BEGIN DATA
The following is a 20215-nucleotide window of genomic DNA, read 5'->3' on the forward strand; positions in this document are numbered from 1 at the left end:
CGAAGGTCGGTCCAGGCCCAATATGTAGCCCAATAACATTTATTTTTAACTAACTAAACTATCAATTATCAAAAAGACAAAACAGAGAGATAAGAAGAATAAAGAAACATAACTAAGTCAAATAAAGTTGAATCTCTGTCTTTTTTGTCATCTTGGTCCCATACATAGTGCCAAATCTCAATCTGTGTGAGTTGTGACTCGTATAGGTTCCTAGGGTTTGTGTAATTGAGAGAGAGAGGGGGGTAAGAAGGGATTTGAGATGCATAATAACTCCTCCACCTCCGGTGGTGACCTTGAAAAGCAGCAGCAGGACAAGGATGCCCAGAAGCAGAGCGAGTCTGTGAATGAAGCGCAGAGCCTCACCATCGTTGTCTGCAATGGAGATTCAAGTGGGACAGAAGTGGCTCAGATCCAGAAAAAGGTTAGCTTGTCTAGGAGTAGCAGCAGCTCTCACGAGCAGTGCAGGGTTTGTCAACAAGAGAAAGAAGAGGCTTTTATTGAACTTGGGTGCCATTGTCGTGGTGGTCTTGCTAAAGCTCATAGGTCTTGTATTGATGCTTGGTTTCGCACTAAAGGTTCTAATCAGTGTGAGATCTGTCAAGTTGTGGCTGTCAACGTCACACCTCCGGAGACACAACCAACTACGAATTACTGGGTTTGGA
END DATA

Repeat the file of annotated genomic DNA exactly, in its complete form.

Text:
The following is a 20215-nucleotide window of genomic DNA, read 5'->3' on the forward strand; positions in this document are numbered from 1 at the left end:
CGAAGGTCGGTCCAGGCCCAATATGTAGCCCAATAACATTTATTTTTAACTAACTAAACTATCAATTATCAAAAAGACAAAACAGAGAGATAAGAAGAATAAAGAAACATAACTAAGTCAAATAAAGTTGAATCTCTGTCTTTTTTGTCATCTTGGTCCCATACATAGTGCCAAATCTCAATCTGTGTGAGTTGTGACTCGTATAGGTTCCTAGGGTTTGTGTAATTGAGAGAGAGAGGGGGGTAAGAAGGGATTTGAGATGCATAATAACTCCTCCACCTCCGGTGGTGACCTTGAAAAGCAGCAGCAGGACAAGGATGCCCAGAAGCAGAGCGAGTCTGTGAATGAAGCGCAGAGCCTCACCATCGTTGTCTGCAATGGAGATTCAAGTGGGACAGAAGTGGCTCAGATCCAGAAAAAGGTTAGCTTGTCTAGGAGTAGCAGCAGCTCTCACGAGCAGTGCAGGGTTTGTCAACAAGAGAAAGAAGAGGCTTTTATTGAACTTGGGTGCCATTGTCGTGGTGGTCTTGCTAAAGCTCATAGGTCTTGTATTGATGCTTGGTTTCGCACTAAAGGTTCTAATCAGTGTGAGATCTGTCAAGTTGTGGCTGTCAACGTCACACCTCCGGAGACACAACCAACTACGAATTACTGGGTTTGGA